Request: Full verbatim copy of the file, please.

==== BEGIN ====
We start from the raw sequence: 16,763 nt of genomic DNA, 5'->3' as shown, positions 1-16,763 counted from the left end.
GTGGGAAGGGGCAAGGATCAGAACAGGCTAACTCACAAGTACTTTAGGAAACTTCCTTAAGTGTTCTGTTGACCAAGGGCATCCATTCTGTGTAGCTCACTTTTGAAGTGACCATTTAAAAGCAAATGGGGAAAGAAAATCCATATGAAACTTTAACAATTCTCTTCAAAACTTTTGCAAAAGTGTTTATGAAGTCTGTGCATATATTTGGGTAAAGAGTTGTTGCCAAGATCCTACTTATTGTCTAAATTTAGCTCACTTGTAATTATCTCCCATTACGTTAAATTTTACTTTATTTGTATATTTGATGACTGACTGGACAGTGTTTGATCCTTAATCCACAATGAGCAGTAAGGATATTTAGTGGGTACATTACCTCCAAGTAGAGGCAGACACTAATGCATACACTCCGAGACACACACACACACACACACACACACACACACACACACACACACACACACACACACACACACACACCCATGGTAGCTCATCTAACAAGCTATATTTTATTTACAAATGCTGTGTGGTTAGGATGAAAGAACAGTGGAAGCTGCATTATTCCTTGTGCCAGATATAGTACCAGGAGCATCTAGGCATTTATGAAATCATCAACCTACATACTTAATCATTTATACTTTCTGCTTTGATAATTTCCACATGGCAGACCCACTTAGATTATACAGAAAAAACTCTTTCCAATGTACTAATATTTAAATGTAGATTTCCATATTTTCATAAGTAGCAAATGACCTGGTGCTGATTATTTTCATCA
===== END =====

We start from the raw sequence: 16,763 nt of genomic DNA, 5'->3' as shown, positions 1-16,763 counted from the left end.
GTGGGAAGGGGCAAGGATCAGAACAGGCTAACTCACAAGTACTTTAGGAAACTTCCTTAAGTGTTCTGTTGACCAAGGGCATCCATTCTGTGTAGCTCACTTTTGAAGTGACCATTTAAAAGCAAATGGGGAAAGAAAATCCATATGAAACTTTAACAATTCTCTTCAAAACTTTTGCAAAAGTGTTTATGAAGTCTGTGCATATATTTGGGTAAAGAGTTGTTGCCAAGATCCTACTTATTGTCTAAATTTAGCTCACTTGTAATTATCTCCCATTACGTTAAATTTTACTTTATTTGTATATTTGATGACTGACTGGACAGTGTTTGATCCTTAATCCACAATGAGCAGTAAGGATATTTAGTGGGTACATTACCTCCAAGTAGAGGCAGACACTAATGCATACACTCCGAGACACACACACACACACACACACACACACACACACACACACACACACACACACACACACACACACACCCATGGTAGCTCATCTAACAAGCTATATTTTATTTACAAATGCTGTGTGGTTAGGATGAAAGAACAGTGGAAGCTGCATTATTCCTTGTGCCAGATATAGTACCAGGAGCATCTAGGCATTTATGAAATCATCAACCTACATACTTAATCATTTATACTTTCTGCTTTGATAATTTCCACATGGCAGACCCACTTAGATTATACAGAAAAAACTCTTTCCAATGTACTAATATTTAAATGTAGATTTCCATATTTTCATAAGTAGCAAATGACCTGGTGCTGATTATTTTCATCA